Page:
The new system has done away with the traditional barriers to extradition. It is based on the principle of ‘mutual recognition’. If one country demands a person’s extradition, others must recognise that decision without asking too many questions. The EAW makes it easy to extradite people between countries in Europe and it is difficult to resist even when the courts take your side. The fast-track system is based on a relatively straightforward administrative process. When the UK receives a warrant, it is checked for compliance with the 2003 Act and, if all is in order, certified for arrest. The warrant is passed on to the police and the suspect is arrested. After as little as two court hearings in the space of 21 days, the suspect could be extradited to the requesting country.

The effect of the new system became particularly apparent for Garry Mann, a UK national, who is currently awaiting a decision of the ECHR on whether he will be extradited to Portugal to serve a sentence imposed after a trial that saw him arrested, tried and convicted in the space of 48 hours. He was given a two-year prison sentence for his role in football-related violence during the 2004 UEFA European Football Championship tournament. Portugal is seeking extradition under the EAW procedure after Mann did not serve his sentence in the UK following deportation. Earlier this year, Mann lost the latest stage of his fight to avoid extradition when the Appeal Court said that the High Court had no jurisdiction to intervene. Moses LJ said that he hoped the ECHR would intervene, or that diplomatic authorities in the UK or Portugal could:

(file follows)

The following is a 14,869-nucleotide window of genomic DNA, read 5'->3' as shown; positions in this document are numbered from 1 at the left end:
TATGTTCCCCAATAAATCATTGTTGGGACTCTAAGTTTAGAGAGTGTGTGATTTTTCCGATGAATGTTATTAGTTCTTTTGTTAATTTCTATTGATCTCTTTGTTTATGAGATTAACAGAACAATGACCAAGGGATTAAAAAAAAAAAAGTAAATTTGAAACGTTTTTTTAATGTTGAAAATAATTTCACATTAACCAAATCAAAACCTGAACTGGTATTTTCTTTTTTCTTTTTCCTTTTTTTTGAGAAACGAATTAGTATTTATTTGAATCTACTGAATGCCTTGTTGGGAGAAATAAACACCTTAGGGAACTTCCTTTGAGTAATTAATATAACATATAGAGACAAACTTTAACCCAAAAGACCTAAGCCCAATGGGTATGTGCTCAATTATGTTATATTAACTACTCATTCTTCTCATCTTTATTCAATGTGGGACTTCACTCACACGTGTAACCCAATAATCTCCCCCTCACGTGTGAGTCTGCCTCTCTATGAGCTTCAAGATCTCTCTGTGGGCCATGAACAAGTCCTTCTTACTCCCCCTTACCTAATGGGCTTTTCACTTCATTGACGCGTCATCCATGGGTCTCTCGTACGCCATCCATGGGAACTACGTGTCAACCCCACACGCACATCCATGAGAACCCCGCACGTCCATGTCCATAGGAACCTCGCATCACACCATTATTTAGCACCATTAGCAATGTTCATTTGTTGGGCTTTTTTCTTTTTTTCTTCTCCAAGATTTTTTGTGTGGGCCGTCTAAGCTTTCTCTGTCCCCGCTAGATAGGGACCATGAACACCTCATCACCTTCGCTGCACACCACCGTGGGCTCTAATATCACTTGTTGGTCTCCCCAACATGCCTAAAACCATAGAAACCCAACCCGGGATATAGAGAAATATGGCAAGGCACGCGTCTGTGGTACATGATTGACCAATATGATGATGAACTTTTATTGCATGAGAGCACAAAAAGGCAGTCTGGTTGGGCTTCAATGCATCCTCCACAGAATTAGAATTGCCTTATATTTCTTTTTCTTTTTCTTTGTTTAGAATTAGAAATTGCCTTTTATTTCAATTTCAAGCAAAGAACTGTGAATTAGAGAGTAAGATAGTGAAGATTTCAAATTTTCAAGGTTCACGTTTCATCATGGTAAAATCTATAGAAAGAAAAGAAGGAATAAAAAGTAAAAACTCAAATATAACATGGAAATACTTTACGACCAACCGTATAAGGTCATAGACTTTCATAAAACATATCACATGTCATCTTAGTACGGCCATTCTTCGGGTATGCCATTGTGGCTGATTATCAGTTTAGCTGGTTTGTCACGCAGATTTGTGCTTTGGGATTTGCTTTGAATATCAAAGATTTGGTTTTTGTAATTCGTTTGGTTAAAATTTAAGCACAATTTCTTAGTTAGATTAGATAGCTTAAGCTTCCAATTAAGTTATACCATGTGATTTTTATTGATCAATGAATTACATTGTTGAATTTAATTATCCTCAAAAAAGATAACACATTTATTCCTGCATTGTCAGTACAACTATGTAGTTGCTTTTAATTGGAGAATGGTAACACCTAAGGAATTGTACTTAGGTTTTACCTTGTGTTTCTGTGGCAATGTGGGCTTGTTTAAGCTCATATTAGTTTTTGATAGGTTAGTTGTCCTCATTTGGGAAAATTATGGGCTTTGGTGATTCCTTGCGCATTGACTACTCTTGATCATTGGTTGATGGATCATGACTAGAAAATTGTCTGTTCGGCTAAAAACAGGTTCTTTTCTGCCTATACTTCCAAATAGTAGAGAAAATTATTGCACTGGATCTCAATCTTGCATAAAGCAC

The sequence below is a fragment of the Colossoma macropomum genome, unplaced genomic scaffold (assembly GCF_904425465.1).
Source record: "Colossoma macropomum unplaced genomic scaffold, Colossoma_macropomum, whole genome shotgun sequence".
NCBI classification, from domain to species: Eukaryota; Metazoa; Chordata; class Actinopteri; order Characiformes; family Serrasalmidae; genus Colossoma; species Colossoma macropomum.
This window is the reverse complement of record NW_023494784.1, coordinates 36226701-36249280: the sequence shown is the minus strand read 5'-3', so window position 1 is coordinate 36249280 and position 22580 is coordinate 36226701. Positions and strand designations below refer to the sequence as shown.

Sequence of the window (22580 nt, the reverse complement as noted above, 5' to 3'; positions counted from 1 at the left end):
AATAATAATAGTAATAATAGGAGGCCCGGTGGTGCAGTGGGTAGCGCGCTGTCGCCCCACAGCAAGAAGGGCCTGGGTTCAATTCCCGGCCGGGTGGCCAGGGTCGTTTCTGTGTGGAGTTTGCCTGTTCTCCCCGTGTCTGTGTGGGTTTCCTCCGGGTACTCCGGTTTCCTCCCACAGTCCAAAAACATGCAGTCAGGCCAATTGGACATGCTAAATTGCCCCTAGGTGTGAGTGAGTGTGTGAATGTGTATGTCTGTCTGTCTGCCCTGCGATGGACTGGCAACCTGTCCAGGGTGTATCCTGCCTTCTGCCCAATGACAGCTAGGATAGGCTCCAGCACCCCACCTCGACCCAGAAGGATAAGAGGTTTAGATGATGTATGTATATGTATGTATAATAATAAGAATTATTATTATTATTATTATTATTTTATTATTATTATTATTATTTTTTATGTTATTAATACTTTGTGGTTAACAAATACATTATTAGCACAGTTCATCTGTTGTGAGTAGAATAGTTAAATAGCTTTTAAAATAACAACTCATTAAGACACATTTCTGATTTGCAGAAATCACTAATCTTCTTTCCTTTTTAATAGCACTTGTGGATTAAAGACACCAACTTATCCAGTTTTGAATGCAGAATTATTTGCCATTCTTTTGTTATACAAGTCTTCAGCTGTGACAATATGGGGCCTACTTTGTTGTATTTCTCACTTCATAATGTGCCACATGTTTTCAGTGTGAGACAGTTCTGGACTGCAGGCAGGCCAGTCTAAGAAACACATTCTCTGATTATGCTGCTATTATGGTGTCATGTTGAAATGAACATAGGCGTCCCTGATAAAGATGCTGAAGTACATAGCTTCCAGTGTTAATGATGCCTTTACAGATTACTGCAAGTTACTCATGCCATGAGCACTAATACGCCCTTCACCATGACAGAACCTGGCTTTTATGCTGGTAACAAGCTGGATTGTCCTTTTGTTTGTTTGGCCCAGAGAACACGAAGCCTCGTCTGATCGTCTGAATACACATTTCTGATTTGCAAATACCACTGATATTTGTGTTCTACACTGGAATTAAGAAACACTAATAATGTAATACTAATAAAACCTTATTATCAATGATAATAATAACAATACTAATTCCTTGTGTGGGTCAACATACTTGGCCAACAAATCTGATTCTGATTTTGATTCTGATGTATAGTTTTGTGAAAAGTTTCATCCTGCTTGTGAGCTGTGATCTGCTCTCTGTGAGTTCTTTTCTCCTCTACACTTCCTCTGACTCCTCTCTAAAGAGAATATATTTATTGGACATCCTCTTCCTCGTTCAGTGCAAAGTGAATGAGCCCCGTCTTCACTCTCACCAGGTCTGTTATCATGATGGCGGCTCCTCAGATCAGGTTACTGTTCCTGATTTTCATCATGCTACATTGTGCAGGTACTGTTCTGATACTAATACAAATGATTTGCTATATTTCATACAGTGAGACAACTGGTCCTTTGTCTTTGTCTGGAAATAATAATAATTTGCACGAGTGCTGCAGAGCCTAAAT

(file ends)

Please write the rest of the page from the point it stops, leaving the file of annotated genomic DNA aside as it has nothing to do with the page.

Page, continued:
‘Strive to achieve some measure of justice for Mr Mann, a justice of which he has been so signally deprived by those on whom he had previously relied.’

As the number of countries operating the EAW system has extended across Europe over recent years, there are real dangers that the fundamental basis of the system is being eroded. Owing to large disparities in the criminal justice systems of the countries operating the EAW and the lack of uniformity in national laws, there are great differences between countries on issues such as detention, bail, sentencing and the trial process. Although extradition to the US is an unpalatable prospect, at least the language and the legal system are familiar, whereas someone extradited to a country in the EU could find themselves detained in poor conditions in a foreign prison, not understanding the local language or the legal system.